Chief Minister, Andrew Barr has handed down his first budget of the new Assembly and the first formal update of the Territory’s finances since the pandemic began.
Despite remining in the red, the local economy has fared better than originally thought.
The Territory’s debt now sits at $603 million, down from an anticipated $900 million originally forecast last August.
“Roughly speaking, we have recovered about half of the revenue that has been lost since the start of the pandemic.”
It’s expected the Territory will see a $579 million dollar improvement to its bottom line over the coming four years but will remain in the red by the time the next ACT election rolls around in 2024.
Health and Education are the two biggest winners out of this year’s $6.75 billion dollar spend.
Funding for the Government’s continuing coronavirus response, the local vaccine rollout and improvements to local health services taking the biggest share of the pie, with a total spend of $1.8 billion.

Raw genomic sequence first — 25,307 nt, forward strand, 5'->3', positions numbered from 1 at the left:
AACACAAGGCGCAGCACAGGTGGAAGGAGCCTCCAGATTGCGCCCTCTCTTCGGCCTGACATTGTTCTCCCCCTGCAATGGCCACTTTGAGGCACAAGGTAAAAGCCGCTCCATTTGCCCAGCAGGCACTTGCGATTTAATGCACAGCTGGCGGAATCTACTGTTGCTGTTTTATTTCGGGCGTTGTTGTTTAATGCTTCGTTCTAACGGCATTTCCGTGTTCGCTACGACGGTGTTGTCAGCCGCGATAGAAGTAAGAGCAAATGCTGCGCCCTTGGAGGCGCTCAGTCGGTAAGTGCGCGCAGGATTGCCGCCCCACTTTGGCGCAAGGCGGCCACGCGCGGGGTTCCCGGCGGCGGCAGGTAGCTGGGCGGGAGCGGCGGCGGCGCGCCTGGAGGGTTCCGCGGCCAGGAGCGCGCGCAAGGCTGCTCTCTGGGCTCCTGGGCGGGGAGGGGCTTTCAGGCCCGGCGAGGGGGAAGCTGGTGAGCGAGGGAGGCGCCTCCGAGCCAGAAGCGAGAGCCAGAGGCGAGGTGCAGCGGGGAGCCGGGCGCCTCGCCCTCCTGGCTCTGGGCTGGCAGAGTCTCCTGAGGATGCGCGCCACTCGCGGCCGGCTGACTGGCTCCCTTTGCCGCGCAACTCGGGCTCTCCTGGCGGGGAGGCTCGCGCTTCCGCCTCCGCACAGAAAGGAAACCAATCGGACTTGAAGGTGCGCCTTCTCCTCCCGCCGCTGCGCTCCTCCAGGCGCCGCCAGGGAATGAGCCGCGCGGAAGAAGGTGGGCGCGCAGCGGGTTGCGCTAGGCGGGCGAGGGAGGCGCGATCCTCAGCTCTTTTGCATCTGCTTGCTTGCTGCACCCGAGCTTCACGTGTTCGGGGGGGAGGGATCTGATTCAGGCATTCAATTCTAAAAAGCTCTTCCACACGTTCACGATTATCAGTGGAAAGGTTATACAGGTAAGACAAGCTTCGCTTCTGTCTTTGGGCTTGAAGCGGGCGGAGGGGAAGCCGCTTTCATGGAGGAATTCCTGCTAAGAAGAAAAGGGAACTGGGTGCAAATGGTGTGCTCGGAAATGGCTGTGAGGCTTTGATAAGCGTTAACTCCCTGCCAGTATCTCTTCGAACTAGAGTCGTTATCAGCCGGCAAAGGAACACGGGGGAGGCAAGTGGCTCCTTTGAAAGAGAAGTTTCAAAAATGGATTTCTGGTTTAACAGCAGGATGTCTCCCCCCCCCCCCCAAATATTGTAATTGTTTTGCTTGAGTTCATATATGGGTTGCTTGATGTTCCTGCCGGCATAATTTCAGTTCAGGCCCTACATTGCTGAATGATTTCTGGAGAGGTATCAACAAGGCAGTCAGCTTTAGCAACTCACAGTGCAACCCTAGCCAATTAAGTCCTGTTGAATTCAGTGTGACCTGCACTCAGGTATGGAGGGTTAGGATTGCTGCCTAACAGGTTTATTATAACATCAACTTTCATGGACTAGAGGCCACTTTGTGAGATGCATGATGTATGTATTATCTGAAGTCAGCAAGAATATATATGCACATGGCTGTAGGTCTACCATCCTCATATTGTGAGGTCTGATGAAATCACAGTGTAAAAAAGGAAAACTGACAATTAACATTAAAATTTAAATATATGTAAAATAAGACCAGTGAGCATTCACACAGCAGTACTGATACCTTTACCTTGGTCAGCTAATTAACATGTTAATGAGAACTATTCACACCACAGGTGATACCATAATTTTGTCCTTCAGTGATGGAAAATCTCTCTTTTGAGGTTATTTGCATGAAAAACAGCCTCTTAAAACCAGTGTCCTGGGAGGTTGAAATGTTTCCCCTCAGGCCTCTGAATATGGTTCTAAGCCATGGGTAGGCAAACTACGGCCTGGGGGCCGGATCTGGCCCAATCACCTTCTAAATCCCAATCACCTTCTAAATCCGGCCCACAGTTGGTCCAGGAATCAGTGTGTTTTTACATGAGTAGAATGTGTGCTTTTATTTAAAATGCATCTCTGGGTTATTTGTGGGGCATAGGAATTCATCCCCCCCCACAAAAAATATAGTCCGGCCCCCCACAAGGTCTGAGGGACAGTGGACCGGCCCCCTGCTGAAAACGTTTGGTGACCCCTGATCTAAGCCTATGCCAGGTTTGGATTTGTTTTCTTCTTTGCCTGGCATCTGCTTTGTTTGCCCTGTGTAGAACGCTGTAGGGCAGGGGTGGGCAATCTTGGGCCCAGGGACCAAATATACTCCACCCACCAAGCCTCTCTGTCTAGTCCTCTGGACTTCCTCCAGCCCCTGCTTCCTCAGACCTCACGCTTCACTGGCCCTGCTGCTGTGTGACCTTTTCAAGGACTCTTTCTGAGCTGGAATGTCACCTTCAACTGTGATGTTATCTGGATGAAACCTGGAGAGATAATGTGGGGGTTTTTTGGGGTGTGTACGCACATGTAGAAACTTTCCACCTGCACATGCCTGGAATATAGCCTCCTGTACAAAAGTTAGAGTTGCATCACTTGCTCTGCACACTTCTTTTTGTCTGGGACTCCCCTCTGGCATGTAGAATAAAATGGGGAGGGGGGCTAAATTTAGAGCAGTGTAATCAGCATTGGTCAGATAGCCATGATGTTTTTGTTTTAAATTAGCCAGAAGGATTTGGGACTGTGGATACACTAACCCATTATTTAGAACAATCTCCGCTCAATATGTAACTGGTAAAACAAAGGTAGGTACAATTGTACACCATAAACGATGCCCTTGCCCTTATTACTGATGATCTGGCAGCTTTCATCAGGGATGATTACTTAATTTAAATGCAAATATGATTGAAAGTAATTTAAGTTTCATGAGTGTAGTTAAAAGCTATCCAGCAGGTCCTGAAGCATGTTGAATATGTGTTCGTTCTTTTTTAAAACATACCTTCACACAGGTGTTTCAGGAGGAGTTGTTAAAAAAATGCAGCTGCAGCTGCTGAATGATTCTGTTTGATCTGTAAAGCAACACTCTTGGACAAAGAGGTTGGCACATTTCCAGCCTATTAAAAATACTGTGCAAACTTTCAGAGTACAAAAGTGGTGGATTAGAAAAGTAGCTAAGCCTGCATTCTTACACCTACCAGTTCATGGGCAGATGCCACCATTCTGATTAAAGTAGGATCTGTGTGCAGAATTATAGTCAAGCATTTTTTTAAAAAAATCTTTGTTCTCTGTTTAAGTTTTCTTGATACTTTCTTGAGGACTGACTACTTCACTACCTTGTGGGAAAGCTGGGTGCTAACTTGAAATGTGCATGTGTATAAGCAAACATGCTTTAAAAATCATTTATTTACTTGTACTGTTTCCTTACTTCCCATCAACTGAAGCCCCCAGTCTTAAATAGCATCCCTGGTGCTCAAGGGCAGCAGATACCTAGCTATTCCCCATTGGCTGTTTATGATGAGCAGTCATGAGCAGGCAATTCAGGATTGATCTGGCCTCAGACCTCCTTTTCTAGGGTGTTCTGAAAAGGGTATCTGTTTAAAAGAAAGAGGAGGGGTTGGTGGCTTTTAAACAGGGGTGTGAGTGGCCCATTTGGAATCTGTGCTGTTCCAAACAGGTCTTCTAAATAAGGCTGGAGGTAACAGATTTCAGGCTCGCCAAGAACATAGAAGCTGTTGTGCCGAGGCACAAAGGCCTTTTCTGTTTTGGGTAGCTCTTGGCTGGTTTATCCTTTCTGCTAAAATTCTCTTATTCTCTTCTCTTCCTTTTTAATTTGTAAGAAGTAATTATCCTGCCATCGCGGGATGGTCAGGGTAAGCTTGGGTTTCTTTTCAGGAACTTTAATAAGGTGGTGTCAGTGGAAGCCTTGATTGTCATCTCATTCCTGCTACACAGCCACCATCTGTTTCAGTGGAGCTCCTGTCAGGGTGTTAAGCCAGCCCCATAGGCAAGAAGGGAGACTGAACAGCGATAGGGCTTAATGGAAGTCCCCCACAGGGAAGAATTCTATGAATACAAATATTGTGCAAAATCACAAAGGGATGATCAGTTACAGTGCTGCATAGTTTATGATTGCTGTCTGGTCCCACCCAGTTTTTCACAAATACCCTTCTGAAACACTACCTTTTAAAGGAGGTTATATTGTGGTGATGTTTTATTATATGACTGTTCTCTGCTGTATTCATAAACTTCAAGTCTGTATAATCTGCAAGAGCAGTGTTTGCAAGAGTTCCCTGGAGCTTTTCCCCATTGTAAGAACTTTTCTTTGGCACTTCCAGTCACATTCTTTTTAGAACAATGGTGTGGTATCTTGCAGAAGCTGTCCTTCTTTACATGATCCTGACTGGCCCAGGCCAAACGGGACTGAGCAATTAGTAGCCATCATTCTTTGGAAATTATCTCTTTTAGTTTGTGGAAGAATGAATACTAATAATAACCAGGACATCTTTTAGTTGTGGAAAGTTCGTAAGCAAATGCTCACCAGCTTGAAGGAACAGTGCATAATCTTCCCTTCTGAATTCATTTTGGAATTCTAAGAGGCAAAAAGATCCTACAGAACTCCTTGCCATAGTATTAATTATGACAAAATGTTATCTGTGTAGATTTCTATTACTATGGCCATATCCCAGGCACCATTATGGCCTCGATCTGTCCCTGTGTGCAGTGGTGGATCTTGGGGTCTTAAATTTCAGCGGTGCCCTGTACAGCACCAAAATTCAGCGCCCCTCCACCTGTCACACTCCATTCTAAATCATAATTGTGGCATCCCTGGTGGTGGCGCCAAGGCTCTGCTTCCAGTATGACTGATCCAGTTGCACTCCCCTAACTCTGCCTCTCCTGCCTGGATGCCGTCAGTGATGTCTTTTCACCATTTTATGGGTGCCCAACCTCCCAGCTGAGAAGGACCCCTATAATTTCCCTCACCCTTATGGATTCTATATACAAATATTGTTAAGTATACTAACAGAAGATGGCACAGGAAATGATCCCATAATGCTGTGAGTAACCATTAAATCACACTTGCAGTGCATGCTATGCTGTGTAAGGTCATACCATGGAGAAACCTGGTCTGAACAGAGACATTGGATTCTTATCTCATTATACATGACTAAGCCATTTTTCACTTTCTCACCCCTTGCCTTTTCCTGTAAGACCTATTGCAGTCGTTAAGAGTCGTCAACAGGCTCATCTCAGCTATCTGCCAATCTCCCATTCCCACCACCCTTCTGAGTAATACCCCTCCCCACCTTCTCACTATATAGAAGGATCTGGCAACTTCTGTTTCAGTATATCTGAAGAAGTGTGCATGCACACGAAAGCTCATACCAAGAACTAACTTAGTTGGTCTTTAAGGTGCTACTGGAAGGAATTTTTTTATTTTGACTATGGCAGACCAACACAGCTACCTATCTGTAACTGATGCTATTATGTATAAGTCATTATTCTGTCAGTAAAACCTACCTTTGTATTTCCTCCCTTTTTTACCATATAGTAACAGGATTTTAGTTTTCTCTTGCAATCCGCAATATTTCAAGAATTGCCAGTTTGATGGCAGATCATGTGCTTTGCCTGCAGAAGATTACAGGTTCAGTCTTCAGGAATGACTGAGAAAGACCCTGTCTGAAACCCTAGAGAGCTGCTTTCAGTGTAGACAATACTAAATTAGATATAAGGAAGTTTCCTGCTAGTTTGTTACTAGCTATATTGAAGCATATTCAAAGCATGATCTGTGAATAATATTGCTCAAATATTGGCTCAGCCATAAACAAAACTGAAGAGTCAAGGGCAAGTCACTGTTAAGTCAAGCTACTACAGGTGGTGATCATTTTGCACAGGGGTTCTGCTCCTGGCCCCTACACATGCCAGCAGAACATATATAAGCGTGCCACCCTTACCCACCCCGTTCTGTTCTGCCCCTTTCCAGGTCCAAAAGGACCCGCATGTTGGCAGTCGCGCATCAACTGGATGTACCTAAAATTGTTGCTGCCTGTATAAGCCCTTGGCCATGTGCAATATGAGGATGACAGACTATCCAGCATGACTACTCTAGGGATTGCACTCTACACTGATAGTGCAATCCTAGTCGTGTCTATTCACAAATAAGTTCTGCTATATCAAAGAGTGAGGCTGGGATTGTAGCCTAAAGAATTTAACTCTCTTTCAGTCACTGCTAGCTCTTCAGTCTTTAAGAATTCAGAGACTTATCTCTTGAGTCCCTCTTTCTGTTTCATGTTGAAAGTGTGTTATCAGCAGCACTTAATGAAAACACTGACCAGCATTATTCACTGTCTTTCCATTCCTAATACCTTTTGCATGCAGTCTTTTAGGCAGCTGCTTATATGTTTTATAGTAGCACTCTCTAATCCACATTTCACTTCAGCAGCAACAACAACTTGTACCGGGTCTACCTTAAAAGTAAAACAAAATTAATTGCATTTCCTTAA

Education came in second best with a $1.5 billion share for the build of new schools in Canberra’s North, the expansion of Teacher Librarian places and the rollout of improved access to digital learning tools.
Bad news for property owners, with the Government’s coronavirus rates freeze set to come to an end mid-year as part of the Territory’s tax reform package.
“Stage 3 will see a 3.75 per cent annual rates increase as a Territory-wide average, there will of course be unders and overs based upon fluctuations of property values.”
Further details of the rates increase will be outlined ahead of the next Territory budget.
The Chief Minister defending the decision to spend big as the pandemic continues.
“The ACT’s economic recovery is not over.”
“While the rollout of the national vaccine program is promising, it’s important that the ACT Government continues to be one of the mains drivers of economic development in the Territory to help protect local jobs.”
The next ACT Budget is due to be handed down in August 2021.